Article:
Conservation Ecology - Bachelor of Science in Conservation Ecology

Co-directors of the Program:

Regents Professor, Michelle K. Nishiguchi, Department Head, Biology

Professor, Kathryn E. Stoner, Department Head, Fish, Wildlife and Conservation Ecology

Professors Boecklen, Boeing, Caldwell, Cowley, Desmond, Hanley, Houde, Milligan, Nishiguchi, Roemer, G.Smith, Wright; Associate Professors Bailey, Cain, Mabry; Assistant Professor Ferrenberg, Gebreselassie; College Associate Professors Boykin, Frey

New Mexico State University offers an interdisciplinary, undergraduate program in Conservation Ecology. The goal of this program is to train biologists for the current and future challenges that we face in the conservation and wise use of natural resources. An overriding principle of the program is to provide a solid foundation in basic science coupled with a practical approach towards sustainability and stewardship. The curriculum encompasses several disciplines and includes a wide variety of courses from Fish, Wildlife and Conservation Ecology, Biology, and Geography.

This educational experience will provide students with an overview of global biodiversity and an understanding of the ecological and evolutionary processes that have created and sustained it. Courses in population and community ecology coupled with population viability analysis and risk assessment will give students the necessary background to understand the theory and development of these fields as well as the tools to tackle real-world problems. Courses in basic genetics, evolution, and conservation genetics will expose students to the importance of conserving genetic variation in order to maintain adaptive potential within populations, thereby sustaining the evolutionary process. Students will also receive background on wildlife law and environmental policy, information vital for assisting governing bodies in making decisions regarding the protection and wise use of our natural resources. Skills obtained in the application of geographic information systems, molecular genetics, and professional communication can also be acquired through various electives. If biochemistry is taken as an elective, this curriculum provides the necessary educational background for many pre-vet requirements, thus preparing students for veterinary school and future jobs such as wildlife or zoo veterinarian, or conservation medicine practitioner. In sum, we seek to provide undergraduate students with an education that will allow them the opportunity to contribute to the conservation of all life on Earth. To graduate, an overall grade point average of 2.0 is required in courses taken in the major field and in all courses taken at NMSU. The department offers a minor in Conservation Ecology for students majoring in other disciplines. The minor includes 20 credits.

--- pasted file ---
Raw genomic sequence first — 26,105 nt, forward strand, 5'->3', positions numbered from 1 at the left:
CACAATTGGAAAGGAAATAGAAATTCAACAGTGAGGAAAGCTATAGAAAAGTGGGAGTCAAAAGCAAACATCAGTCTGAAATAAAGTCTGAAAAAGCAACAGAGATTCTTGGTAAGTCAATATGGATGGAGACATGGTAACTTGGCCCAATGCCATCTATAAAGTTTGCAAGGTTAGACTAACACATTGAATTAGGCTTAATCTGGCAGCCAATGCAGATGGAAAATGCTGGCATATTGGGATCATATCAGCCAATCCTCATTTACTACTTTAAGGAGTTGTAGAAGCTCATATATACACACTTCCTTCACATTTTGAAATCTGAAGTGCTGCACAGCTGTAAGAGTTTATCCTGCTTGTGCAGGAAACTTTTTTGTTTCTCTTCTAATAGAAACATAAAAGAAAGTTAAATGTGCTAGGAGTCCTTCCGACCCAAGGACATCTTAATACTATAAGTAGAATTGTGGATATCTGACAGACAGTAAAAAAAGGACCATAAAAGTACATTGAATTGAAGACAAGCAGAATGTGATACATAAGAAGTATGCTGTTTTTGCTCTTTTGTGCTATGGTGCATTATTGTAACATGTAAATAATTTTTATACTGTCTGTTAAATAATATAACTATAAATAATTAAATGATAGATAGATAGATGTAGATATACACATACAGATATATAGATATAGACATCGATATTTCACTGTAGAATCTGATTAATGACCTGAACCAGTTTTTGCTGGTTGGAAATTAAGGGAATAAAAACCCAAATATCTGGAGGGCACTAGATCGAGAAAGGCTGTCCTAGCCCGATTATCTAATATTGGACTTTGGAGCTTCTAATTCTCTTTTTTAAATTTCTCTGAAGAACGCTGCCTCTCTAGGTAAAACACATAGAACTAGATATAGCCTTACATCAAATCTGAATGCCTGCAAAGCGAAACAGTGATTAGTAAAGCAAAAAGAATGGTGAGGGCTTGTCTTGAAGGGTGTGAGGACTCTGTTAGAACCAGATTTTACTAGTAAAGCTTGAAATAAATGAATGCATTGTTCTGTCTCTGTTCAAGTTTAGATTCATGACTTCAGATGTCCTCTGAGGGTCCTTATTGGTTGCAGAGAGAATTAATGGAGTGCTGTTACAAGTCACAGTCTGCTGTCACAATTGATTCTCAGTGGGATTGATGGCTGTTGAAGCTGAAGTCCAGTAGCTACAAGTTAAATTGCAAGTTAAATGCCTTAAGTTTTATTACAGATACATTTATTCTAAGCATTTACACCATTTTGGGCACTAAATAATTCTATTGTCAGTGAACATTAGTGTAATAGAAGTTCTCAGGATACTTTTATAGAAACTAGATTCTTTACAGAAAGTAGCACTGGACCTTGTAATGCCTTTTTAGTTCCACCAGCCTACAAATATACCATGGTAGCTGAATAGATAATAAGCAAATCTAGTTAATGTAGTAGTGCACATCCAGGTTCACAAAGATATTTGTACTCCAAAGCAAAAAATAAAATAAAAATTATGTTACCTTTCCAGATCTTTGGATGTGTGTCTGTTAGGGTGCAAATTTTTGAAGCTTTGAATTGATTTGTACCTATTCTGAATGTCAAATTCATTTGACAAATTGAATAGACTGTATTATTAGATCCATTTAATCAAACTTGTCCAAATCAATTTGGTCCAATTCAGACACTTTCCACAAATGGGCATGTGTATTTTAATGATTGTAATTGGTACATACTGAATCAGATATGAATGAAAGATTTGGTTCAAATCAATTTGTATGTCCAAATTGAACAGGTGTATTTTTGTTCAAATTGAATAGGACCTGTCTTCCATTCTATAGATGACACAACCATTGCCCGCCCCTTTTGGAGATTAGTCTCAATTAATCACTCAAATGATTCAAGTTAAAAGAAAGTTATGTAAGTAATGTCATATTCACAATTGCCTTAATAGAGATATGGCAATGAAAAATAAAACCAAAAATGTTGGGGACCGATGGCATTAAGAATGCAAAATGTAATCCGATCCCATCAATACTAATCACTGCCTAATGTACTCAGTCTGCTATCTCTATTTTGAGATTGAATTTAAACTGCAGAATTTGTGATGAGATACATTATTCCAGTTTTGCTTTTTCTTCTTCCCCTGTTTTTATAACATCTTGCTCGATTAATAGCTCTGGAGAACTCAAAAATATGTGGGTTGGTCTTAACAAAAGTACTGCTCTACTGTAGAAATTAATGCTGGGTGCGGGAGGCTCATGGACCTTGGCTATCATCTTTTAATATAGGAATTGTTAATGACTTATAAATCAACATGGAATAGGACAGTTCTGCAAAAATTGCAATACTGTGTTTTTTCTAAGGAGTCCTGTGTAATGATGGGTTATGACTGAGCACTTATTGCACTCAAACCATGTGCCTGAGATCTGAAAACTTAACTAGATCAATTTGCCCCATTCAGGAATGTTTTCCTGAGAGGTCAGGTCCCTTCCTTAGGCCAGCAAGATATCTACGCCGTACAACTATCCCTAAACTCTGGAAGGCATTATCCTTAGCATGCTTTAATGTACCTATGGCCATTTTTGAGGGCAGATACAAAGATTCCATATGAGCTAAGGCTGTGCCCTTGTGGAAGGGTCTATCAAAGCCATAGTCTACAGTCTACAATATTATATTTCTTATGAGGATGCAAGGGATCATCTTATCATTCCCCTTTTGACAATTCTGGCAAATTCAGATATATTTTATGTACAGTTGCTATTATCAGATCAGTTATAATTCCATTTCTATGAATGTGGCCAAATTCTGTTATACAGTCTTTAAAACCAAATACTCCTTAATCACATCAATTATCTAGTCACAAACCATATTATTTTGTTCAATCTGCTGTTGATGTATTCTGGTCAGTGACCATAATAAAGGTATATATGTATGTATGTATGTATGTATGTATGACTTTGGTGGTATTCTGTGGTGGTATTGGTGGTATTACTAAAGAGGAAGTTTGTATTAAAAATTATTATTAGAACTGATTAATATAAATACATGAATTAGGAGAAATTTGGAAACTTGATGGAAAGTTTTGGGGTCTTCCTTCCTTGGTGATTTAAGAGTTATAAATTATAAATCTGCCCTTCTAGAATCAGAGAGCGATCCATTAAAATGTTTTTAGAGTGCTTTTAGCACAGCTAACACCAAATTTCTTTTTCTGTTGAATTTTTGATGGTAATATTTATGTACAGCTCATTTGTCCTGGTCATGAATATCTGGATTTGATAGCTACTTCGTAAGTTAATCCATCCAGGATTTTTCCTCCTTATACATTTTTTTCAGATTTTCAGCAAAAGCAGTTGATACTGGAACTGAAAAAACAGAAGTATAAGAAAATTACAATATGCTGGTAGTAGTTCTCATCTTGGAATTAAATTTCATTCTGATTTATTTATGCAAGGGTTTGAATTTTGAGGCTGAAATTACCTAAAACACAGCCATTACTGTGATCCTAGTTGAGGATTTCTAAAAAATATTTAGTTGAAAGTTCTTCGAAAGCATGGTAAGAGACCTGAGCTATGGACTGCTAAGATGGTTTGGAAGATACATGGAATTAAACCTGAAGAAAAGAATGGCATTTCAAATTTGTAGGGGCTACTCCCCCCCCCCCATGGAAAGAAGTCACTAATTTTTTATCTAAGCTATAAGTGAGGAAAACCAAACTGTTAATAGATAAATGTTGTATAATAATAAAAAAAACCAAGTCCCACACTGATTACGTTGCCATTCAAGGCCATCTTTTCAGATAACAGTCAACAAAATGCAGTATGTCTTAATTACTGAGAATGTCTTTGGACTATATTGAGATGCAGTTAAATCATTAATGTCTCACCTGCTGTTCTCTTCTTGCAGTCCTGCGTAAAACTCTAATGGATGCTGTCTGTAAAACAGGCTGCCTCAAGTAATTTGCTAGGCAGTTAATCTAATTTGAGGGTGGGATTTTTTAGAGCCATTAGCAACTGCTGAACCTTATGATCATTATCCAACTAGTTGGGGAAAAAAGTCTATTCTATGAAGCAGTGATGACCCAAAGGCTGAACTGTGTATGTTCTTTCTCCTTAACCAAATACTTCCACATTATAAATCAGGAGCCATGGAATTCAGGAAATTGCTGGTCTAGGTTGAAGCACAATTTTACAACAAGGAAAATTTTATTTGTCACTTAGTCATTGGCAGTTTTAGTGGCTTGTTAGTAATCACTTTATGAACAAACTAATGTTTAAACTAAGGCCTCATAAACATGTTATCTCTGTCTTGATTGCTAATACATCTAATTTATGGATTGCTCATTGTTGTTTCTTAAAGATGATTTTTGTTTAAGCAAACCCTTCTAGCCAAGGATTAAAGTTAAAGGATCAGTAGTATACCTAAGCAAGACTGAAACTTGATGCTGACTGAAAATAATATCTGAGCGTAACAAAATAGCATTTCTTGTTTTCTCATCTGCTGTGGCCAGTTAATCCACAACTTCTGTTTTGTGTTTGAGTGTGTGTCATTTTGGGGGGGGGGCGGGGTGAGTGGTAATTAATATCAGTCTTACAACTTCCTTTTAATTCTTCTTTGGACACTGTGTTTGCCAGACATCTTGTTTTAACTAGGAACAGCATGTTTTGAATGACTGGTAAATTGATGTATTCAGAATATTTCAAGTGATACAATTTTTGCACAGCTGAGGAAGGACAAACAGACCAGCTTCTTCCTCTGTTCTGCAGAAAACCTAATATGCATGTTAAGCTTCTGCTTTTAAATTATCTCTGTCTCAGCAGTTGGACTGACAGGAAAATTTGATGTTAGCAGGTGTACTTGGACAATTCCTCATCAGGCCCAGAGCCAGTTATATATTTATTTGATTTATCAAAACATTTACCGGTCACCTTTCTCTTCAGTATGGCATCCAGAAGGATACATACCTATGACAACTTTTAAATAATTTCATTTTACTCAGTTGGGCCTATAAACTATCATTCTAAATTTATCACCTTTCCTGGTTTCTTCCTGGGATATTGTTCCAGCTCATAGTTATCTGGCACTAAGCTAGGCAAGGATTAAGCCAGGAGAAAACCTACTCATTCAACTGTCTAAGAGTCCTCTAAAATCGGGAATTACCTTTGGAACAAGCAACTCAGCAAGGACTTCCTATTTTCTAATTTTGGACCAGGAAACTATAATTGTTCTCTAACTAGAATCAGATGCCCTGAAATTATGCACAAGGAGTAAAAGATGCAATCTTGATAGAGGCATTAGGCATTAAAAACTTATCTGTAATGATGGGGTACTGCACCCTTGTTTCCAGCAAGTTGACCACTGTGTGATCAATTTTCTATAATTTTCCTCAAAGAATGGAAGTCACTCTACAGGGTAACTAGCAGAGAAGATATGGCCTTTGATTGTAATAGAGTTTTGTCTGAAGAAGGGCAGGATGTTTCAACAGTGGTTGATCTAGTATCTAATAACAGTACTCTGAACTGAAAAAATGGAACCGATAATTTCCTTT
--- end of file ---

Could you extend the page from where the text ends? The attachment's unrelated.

New Mexico and University Requirements
Area I: Communications
ENGL 111GRhetoric and Composition4
ENGL 218GTechnical and Scientific Communication3
or ENGL 318G Advanced Technical and Professional Communication
Select one from the following:3
Effective Leadership and Communication in Agricultural Organizations3
Public Speaking3
Principles of Human Communication3